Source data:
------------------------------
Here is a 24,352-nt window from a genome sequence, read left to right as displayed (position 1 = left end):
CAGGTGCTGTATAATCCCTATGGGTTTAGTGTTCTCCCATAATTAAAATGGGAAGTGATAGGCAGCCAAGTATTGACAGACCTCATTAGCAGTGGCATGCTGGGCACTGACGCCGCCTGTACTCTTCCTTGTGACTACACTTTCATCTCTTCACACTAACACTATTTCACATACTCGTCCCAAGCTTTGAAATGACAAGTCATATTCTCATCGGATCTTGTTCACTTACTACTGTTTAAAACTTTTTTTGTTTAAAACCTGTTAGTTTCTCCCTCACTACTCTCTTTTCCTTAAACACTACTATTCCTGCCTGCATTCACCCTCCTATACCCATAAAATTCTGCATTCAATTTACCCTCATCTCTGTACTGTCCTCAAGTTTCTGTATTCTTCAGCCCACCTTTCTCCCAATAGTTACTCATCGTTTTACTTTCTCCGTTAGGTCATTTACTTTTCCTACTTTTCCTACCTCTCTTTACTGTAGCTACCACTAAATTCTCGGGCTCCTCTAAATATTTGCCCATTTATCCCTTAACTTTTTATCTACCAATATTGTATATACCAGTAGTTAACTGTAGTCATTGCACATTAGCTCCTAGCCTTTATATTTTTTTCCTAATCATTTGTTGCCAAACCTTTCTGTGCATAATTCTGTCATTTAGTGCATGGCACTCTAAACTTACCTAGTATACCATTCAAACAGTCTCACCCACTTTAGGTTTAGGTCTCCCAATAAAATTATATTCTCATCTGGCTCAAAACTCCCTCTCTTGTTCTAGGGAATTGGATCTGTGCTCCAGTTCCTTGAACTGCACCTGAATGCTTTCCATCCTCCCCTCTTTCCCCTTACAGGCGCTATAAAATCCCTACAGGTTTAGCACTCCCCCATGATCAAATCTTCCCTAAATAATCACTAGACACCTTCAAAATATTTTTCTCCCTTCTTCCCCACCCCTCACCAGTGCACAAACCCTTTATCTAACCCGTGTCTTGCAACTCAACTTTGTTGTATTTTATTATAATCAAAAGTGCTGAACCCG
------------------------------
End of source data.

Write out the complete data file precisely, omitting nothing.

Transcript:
Here is a 24,352-nt window from a genome sequence, read left to right as displayed (position 1 = left end):
CAGGTGCTGTATAATCCCTATGGGTTTAGTGTTCTCCCATAATTAAAATGGGAAGTGATAGGCAGCCAAGTATTGACAGACCTCATTAGCAGTGGCATGCTGGGCACTGACGCCGCCTGTACTCTTCCTTGTGACTACACTTTCATCTCTTCACACTAACACTATTTCACATACTCGTCCCAAGCTTTGAAATGACAAGTCATATTCTCATCGGATCTTGTTCACTTACTACTGTTTAAAACTTTTTTTGTTTAAAACCTGTTAGTTTCTCCCTCACTACTCTCTTTTCCTTAAACACTACTATTCCTGCCTGCATTCACCCTCCTATACCCATAAAATTCTGCATTCAATTTACCCTCATCTCTGTACTGTCCTCAAGTTTCTGTATTCTTCAGCCCACCTTTCTCCCAATAGTTACTCATCGTTTTACTTTCTCCGTTAGGTCATTTACTTTTCCTACTTTTCCTACCTCTCTTTACTGTAGCTACCACTAAATTCTCGGGCTCCTCTAAATATTTGCCCATTTATCCCTTAACTTTTTATCTACCAATATTGTATATACCAGTAGTTAACTGTAGTCATTGCACATTAGCTCCTAGCCTTTATATTTTTTTCCTAATCATTTGTTGCCAAACCTTTCTGTGCATAATTCTGTCATTTAGTGCATGGCACTCTAAACTTACCTAGTATACCATTCAAACAGTCTCACCCACTTTAGGTTTAGGTCTCCCAATAAAATTATATTCTCATCTGGCTCAAAACTCCCTCTCTTGTTCTAGGGAATTGGATCTGTGCTCCAGTTCCTTGAACTGCACCTGAATGCTTTCCATCCTCCCCTCTTTCCCCTTACAGGCGCTATAAAATCCCTACAGGTTTAGCACTCCCCCATGATCAAATCTTCCCTAAATAATCACTAGACACCTTCAAAATATTTTTCTCCCTTCTTCCCCACCCCTCACCAGTGCACAAACCCTTTATCTAACCCGTGTCTTGCAACTCAACTTTGTTGTATTTTATTATAATCAAAAGTGCTGAACCCG